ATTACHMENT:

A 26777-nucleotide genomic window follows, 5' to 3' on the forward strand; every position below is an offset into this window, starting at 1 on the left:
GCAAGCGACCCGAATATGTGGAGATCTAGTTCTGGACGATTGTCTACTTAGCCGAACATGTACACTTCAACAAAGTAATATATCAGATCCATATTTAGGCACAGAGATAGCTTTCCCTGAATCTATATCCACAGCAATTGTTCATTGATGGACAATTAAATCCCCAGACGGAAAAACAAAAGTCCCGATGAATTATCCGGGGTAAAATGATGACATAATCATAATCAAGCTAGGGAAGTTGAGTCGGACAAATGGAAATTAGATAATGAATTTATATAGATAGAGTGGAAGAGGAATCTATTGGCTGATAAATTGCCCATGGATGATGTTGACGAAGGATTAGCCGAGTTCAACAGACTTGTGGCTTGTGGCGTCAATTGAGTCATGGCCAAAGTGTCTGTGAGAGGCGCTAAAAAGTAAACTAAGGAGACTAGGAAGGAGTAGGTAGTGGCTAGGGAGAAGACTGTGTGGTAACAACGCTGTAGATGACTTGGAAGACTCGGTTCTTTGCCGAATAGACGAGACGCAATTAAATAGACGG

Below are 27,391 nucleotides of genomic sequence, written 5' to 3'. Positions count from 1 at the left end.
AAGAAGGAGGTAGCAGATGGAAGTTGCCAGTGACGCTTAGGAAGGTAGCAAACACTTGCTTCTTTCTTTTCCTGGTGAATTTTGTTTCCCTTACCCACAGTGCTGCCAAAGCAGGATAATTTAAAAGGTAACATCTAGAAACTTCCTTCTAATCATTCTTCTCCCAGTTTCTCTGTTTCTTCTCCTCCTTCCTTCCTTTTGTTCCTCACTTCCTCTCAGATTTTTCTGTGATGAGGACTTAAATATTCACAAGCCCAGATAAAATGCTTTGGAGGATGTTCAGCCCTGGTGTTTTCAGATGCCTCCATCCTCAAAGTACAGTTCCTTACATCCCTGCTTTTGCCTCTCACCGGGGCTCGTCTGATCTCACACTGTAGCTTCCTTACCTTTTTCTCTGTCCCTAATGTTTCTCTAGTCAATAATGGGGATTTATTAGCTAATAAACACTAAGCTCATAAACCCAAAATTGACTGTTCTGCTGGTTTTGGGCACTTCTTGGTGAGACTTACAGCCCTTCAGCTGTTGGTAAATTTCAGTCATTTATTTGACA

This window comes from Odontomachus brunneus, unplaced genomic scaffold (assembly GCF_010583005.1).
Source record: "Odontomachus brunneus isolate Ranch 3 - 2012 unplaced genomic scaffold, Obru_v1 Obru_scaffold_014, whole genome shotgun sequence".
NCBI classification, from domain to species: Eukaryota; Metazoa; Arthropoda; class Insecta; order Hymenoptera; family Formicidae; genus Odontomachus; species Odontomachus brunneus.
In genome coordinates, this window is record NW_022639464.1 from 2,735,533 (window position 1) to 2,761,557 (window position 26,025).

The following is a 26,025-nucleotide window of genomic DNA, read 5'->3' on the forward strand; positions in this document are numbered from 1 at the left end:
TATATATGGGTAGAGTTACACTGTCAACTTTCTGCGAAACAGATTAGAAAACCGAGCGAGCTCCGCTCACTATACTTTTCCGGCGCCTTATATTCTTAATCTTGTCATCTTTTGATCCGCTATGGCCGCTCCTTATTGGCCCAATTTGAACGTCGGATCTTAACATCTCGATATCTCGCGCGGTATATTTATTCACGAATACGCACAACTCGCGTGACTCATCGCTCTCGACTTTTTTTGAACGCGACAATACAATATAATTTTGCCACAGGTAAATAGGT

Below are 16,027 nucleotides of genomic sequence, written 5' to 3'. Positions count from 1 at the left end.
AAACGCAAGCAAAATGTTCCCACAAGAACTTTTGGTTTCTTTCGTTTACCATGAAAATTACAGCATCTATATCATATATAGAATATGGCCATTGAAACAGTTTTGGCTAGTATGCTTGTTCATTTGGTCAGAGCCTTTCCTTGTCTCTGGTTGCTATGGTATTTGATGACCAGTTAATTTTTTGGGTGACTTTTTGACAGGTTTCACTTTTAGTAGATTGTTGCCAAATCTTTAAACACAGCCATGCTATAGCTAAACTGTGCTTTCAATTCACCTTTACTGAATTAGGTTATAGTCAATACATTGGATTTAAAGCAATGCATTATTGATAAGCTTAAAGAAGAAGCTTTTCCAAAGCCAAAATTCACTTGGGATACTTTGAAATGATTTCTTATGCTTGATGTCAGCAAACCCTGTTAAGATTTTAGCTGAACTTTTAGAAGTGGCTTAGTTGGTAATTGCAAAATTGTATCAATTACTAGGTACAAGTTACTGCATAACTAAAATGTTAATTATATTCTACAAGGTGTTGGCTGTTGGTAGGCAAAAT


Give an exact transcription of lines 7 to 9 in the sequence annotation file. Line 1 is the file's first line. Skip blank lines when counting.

NCBI classification, from domain to species: Eukaryota; Metazoa; Arthropoda; class Insecta; order Hymenoptera; family Formicidae; genus Odontomachus; species Odontomachus brunneus.
In genome coordinates, this window is record NW_022639464.1 from 2,735,533 (window position 1) to 2,761,557 (window position 26,025).

The following is a 26,025-nucleotide window of genomic DNA, read 5'->3' on the forward strand; positions in this document are numbered from 1 at the left end: